Friday, July 20, 2012

Celebrating: Persistence, Margaret Brownley

What do you do when a book you believe in has been rejected by just about every publisher listed in Writers Market and then some?  I was faced with that dilemma more than 10 years ago when the book I wrote following the loss of my oldest son had garnered enough rejections to wallpaper a house.

No one wanted to read a grief book, I was told.  Too depressing.   Some publishers rejected the book because I didn’t have a platform and I had a feeling they weren’t talking about mile-high shoes.

“What’s a platform?” I asked my then-agent.

He explained that it meant I didn’t have a radio or TV show. Nor was I a personality, which meant my chances of appearing on Oprah’s show were zilch.  He went on to explain that someone like…say…Paris Hilton, who at the time was riding high, had name recognition.  She had media attention. She had in essence what amounted to a very large audience and could probably sell a book on raising earthworms if she so desired.  She was also blond with a size zero waist, but my agent kindly refrained from mentioning that. 

And so the rejections kept coming. 

“You don’t have a doctorate degree,” one editor wrote. “Who wants to read a grief book by a ‘non-expert?’”  In other words, what could a grieving mother possibly know about grief? 

One editor asked if I would be willing to make a few little changes. “Instead of writing about losing a loved one, would you be willing to turn it into a book about divorce?” she asked.  

“But I don’t know anything about divorce,” I protested.  
To her credit, she didn’t hold that against me, but she also didn’t buy what I was selling.

And so the rejections kept coming.

I finally gave up, not because I’d lost faith in the book but because the only publishers I hadn’t queried required authors to fit a certain mold; I either had to be gay, black or Jewish.

My agent finally suggested I self-pub and that’s what I did. Publishing a book is one thing, but distribution was plain hard work.  Some bookstores refuse to carry indie books, but I eventually sold 5,500 copies, mostly by word of mouth.  Call it persistence or just mule-headed stubbornness but I never gave up hope of selling the book to a traditional publisher who could better get it into the hands of those who needed it.  I still didn’t have a platform, but now I had somewhat of a sales record.

The book finally sold to the publisher of my choice: Thomas Nelson.  So this month I’m celebrating the publication of my book: Grieving God’s Way; the Lasting Path to Hope and Healing.  

It’s a good thing Oprah’s gone on to other things because I still don’t have blond hair or a size zero waist.
Persistence will only get you so far. 

About Margaret:
Thrills, mystery, suspense, romance: Margaret penned it all. Nothing wrong with this—except Margaret happened to be writing for the church newsletter. After making the church picnic read like a Grisham novel, her former pastor took her aside and said, "Maybe God's calling you to write fiction."
So that’s what Margaret did. She’s now a New York Times bestselling author and a Romance Writers of America RITA finalist with more than 25 novels to her credit.  The first book in her Brides of Last Chance Ranch series “Dawn Comes Early” is available now and will be followed by Waiting for Morning.—not bad for someone who flunked 8th grade English.  Just don’t ask her to diagram a sentence.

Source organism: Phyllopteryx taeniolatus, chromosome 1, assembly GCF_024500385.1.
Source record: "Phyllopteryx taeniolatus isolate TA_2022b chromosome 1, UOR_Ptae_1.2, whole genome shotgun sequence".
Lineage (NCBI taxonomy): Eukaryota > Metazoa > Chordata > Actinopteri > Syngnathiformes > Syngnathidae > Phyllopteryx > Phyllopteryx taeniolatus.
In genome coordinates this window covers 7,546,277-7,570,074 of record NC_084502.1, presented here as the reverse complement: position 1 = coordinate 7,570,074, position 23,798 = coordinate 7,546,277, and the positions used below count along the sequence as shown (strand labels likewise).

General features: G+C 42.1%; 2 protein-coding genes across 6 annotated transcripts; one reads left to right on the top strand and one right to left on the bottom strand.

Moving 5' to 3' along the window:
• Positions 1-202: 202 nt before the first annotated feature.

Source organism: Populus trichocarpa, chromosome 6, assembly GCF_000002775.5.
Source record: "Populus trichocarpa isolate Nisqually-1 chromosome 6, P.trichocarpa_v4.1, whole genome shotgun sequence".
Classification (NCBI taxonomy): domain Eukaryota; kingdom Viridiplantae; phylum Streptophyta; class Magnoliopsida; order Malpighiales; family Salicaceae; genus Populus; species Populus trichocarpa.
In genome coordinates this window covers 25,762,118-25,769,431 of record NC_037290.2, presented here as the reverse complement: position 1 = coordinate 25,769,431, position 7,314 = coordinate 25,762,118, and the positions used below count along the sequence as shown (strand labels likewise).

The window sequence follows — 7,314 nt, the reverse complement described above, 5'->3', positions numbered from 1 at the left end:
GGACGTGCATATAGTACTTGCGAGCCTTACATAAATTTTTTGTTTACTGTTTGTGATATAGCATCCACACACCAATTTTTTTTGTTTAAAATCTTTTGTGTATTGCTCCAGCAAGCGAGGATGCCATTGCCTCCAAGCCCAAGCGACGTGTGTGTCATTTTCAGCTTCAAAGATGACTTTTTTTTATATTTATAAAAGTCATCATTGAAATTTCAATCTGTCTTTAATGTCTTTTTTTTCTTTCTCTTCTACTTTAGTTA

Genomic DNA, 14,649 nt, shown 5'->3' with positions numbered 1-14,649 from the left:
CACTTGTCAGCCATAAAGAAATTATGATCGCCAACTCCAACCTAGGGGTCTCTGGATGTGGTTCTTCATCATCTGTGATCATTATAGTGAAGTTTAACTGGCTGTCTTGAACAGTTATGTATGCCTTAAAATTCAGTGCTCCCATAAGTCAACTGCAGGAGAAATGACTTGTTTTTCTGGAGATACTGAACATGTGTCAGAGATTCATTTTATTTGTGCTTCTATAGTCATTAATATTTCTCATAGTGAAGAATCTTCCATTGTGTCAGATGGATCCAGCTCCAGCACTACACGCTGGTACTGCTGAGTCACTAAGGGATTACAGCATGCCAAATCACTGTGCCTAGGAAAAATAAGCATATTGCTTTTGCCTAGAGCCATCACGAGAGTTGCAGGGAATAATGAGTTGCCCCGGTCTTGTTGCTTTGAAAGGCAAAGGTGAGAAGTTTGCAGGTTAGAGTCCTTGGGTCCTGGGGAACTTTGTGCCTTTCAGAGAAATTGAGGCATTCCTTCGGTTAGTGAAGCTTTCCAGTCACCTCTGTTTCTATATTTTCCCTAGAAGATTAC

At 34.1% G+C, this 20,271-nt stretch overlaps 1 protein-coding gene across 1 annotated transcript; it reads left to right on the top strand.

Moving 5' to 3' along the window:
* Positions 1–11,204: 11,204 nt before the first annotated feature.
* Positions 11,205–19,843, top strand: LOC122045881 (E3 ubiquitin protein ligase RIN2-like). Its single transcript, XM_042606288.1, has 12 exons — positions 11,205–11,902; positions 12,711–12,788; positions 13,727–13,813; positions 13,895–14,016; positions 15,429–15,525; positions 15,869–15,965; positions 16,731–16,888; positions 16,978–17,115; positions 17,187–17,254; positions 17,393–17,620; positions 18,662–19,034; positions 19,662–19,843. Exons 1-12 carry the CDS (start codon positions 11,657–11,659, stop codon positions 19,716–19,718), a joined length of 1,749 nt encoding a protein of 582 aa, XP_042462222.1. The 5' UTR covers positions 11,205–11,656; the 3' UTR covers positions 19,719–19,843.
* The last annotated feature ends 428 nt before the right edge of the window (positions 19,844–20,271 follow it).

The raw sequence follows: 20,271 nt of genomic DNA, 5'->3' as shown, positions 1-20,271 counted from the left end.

1. What a wonderful tale of poignancy and perserverance,, Margaret. I so appreciate you sharing with us all. May happy memories of your boy always grant you comfort.

  2. What Tanya said. xoxo

    Thanks for being here today, Margaret.

  3. Margaret, thank you so much for this book. God bless you and comfort you.

  4. Margaret, I loved this book. You said lots of things in there that I needed to hear and to embrace. Grief goes on no matter how much time has passed. It just gets a little easier is all. But back to the book. The scripture and heartfelt words touched me. I'm so glad you finally got the book published. I do think there is a market for it. May God richly bless you.

  5. Margaret, I wish I had had this book when my stepson was killed. I don't believe you have to be an "educated expert" to write a book on grief. A mother who has lost a child IS an "expert" on it! I'm so glad that you just kept on and managed to get it out there--I'm not brave enough to try indie publishing. And I think anyone who can sit down and write a book about losing a child is a hero. That had to be the hardest book you ever wrote.

  6. Thank you Cheryl for letting me share my story. It really was the hardest book I ever wrote. If the book helps one person, the pain and tears shed during the writing will be but a small price to pay.

  7. Wonderful Story, Margaret! And what a success story to go up against such odds -- and for the book of your heart. Many Congratulations!

  8. Sadly, Margaret, I am thinking how many people will need your book today, after the deaths of so many in Aurora, Colorado.

  9. Too bad Oprah's gone on...I'd rather see you on her show than many of her other guests. Thanks for sharing your struggles. I am glad your story is being published/sold.

    coolestmommy2000 at gmail dot com

  10. Margaret,

    Have you read any of Paula D'Arcy's books? Most of her books deal in some way with the grief she experienced when her husband and daugther were killed by a drunk driver many years ago and how she forgave the drunk driver.